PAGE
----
Kazuo Ishiguro’s book “Never Let me Go” and Ridley Scott’s “Blade Runner” Film both explore a dystopian world which features its main characters as clones/replicants of real humans. But what does it mean to be human? Is it to obtain the characteristics of human features; skin, hair, eyes, a heartbeat? Or is it to show emotions of kindness, love, forgiveness? This concept of humanity will be challenged in Kazuo Ishiguro’s book “Never Let me Go” and the film “Blade Runner” through analysing the depth of characters in both texts. Demonstrated by the emotions of the characters in the Book “Never Let me Go” and the film “Blade Runner”, it is clear the concept of humanity is established through the direct relationships displayed. In both texts the concept of humanity has been reflected through the replicants/clones emotional characteristics of love, hate, guilt, sympathy and compassion. This is supported by the development of romantic relations between characters such as Kathy and Tommy in “Never let me go” and “Deckard and Rachel” in Blade Runner. Although the concept of humanity amongst the replicants will be analysed, this discussion will determine to what extent of “humanness” the characters have displayed. During this, the concept will be determined through the critical human experiences, symbolism and scene descriptions evidence in both texts.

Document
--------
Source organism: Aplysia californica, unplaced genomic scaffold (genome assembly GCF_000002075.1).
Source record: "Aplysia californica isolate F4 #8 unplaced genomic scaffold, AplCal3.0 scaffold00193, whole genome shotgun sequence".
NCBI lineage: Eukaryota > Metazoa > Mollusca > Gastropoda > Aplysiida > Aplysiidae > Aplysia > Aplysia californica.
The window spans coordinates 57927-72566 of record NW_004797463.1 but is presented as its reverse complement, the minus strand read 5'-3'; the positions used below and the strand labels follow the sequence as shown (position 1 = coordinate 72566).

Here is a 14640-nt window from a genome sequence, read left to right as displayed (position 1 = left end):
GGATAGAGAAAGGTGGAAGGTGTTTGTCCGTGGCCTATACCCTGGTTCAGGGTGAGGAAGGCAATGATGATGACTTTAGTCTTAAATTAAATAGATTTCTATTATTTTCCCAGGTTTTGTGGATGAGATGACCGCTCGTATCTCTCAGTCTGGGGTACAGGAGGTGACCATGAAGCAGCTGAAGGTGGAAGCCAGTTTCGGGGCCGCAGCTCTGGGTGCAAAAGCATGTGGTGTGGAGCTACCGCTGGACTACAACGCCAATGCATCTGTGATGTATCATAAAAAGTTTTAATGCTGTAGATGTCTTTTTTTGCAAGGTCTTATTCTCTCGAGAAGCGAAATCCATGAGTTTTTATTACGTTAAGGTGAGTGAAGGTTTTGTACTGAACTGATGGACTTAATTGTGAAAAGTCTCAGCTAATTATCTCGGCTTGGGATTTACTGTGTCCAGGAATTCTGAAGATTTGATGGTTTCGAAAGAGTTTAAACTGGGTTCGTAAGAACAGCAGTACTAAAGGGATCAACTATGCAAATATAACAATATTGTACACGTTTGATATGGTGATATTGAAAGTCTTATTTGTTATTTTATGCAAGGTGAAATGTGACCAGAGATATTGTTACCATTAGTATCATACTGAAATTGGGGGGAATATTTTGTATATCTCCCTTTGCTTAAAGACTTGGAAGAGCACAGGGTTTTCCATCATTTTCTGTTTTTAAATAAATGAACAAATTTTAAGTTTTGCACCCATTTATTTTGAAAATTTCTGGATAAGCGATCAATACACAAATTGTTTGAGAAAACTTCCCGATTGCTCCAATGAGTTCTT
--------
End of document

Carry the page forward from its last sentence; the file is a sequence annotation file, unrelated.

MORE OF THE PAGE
Throughout both the film and novel, we explore the relation between replicants and what it means to be human. The norm of being a clone/replicant shaped by society is normally to lack possession of any sort of human emotion. However is perfectly capable in Ishiguro’s novel and is seen in Kathy and Tommy’s relationship when he is “pleased” she found the tape, but wished “he had found it” for her. Throughout the novel, Kathy describes this tape in depth, implying that it was very important to her. The song “Never let me go” in the tape, where the title of the novel originated from symbolises the depth of human love and the fear of losing loved ones based off Kathy’s interpretation of lyrics. Love and the fear of letting go loved ones are all apart of human emotions. The theme of ‘Never let me go’ occurs frequently in the novel, especially at the end when Kathy awaits for Tommy by the fence over the horizon, suggesting she never wants to ‘let him go’. This signifies the depth Kathy’s humanness through her genuine love for Tommy. Like Ishiguro, Scott portrays the love between Deckard and Rachel in the film, not to add a touching love story but to help communicate their human emotions and feelings for one another. In the film, Deckard was commanded to kill all replicants including Rachel. However recognised her human like qualities and fell in love with her instead. However not only were Rachel’s emotions recognised as her humanity, the film hints Deckard being a replicant himself. This theory is shown when Gaffe leaves an origami unicorn outside his apartment after Deckard had dreamt about a unicorn earlier in the film. This suggests that Gaffe had access to Deckard’s dreams which further suggests he is not human. Although Deckard was given the false hope of being human, he still managed to accept Rachel for the way she is and recognised her worth by letting her live. We learn from this that if we strip society’s influences on the impression of clones and replicants in our in-just society, there is still a soul capable of loving just like any other normal human being.